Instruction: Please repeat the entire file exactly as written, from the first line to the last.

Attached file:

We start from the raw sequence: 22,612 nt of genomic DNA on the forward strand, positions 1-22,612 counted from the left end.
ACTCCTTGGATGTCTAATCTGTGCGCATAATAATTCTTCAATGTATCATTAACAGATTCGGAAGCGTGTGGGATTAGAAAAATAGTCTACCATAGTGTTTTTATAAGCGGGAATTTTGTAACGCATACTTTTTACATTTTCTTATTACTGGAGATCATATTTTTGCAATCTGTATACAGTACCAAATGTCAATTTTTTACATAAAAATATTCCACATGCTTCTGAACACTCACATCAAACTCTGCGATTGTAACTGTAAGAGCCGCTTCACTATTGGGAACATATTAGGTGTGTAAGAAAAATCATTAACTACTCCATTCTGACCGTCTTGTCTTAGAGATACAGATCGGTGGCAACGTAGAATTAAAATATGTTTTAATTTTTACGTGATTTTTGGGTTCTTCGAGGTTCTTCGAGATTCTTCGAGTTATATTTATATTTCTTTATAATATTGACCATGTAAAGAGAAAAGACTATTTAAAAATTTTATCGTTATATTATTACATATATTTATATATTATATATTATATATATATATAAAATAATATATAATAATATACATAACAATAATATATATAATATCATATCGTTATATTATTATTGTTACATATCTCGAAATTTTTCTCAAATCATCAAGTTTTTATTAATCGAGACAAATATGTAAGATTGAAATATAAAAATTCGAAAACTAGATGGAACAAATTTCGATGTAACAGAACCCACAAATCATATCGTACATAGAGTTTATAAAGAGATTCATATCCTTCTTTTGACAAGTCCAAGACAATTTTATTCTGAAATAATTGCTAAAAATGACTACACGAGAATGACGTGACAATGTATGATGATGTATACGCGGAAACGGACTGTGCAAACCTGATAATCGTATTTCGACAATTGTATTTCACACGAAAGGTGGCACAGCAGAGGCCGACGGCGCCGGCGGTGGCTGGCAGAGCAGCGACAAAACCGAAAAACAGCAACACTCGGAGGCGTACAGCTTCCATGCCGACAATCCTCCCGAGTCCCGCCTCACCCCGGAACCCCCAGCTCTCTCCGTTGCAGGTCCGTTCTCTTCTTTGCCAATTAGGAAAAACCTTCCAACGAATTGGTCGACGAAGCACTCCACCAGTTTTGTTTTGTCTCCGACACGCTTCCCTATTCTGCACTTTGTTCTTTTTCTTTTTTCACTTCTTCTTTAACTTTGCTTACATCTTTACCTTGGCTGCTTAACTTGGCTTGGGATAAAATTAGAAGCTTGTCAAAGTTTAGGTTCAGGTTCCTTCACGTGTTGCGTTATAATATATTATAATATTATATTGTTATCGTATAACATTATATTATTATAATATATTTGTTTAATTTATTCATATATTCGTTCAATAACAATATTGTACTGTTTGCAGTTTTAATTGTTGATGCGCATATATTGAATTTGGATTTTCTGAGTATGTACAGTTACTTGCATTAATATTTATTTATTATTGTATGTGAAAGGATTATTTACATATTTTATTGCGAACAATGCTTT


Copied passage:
We start from the raw sequence: 22,612 nt of genomic DNA on the forward strand, positions 1-22,612 counted from the left end.
ACTCCTTGGATGTCTAATCTGTGCGCATAATAATTCTTCAATGTATCATTAACAGATTCGGAAGCGTGTGGGATTAGAAAAATAGTCTACCATAGTGTTTTTATAAGCGGGAATTTTGTAACGCATACTTTTTACATTTTCTTATTACTGGAGATCATATTTTTGCAATCTGTATACAGTACCAAATGTCAATTTTTTACATAAAAATATTCCACATGCTTCTGAACACTCACATCAAACTCTGCGATTGTAACTGTAAGAGCCGCTTCACTATTGGGAACATATTAGGTGTGTAAGAAAAATCATTAACTACTCCATTCTGACCGTCTTGTCTTAGAGATACAGATCGGTGGCAACGTAGAATTAAAATATGTTTTAATTTTTACGTGATTTTTGGGTTCTTCGAGGTTCTTCGAGATTCTTCGAGTTATATTTATATTTCTTTATAATATTGACCATGTAAAGAGAAAAGACTATTTAAAAATTTTATCGTTATATTATTACATATATTTATATATTATATATTATATATATATATAAAATAATATATAATAATATACATAACAATAATATATATAATATCATATCGTTATATTATTATTGTTACATATCTCGAAATTTTTCTCAAATCATCAAGTTTTTATTAATCGAGACAAATATGTAAGATTGAAATATAAAAATTCGAAAACTAGATGGAACAAATTTCGATGTAACAGAACCCACAAATCATATCGTACATAGAGTTTATAAAGAGATTCATATCCTTCTTTTGACAAGTCCAAGACAATTTTATTCTGAAATAATTGCTAAAAATGACTACACGAGAATGACGTGACAATGTATGATGATGTATACGCGGAAACGGACTGTGCAAACCTGATAATCGTATTTCGACAATTGTATTTCACACGAAAGGTGGCACAGCAGAGGCCGACGGCGCCGGCGGTGGCTGGCAGAGCAGCGACAAAACCGAAAAACAGCAACACTCGGAGGCGTACAGCTTCCATGCCGACAATCCTCCCGAGTCCCGCCTCACCCCGGAACCCCCAGCTCTCTCCGTTGCAGGTCCGTTCTCTTCTTTGCCAATTAGGAAAAACCTTCCAACGAATTGGTCGACGAAGCACTCCACCAGTTTTGTTTTGTCTCCGACACGCTTCCCTATTCTGCACTTTGTTCTTTTTCTTTTTTCACTTCTTCTTTAACTTTGCTTACATCTTTACCTTGGCTGCTTAACTTGGCTTGGGATAAAATTAGAAGCTTGTCAAAGTTTAGGTTCAGGTTCCTTCACGTGTTGCGTTATAATATATTATAATATTATATTGTTATCGTATAACATTATATTATTATAATATATTTGTTTAATTTATTCATATATTCGTTCAATAACAATATTGTACTGTTTGCAGTTTTAATTGTTGATGCGCATATATTGAATTTGGATTTTCTGAGTATGTACAGTTACTTGCATTAATATTTATTTATTATTGTATGTGAAAGGATTATTTACATATTTTATTGCGAACAATGCTTT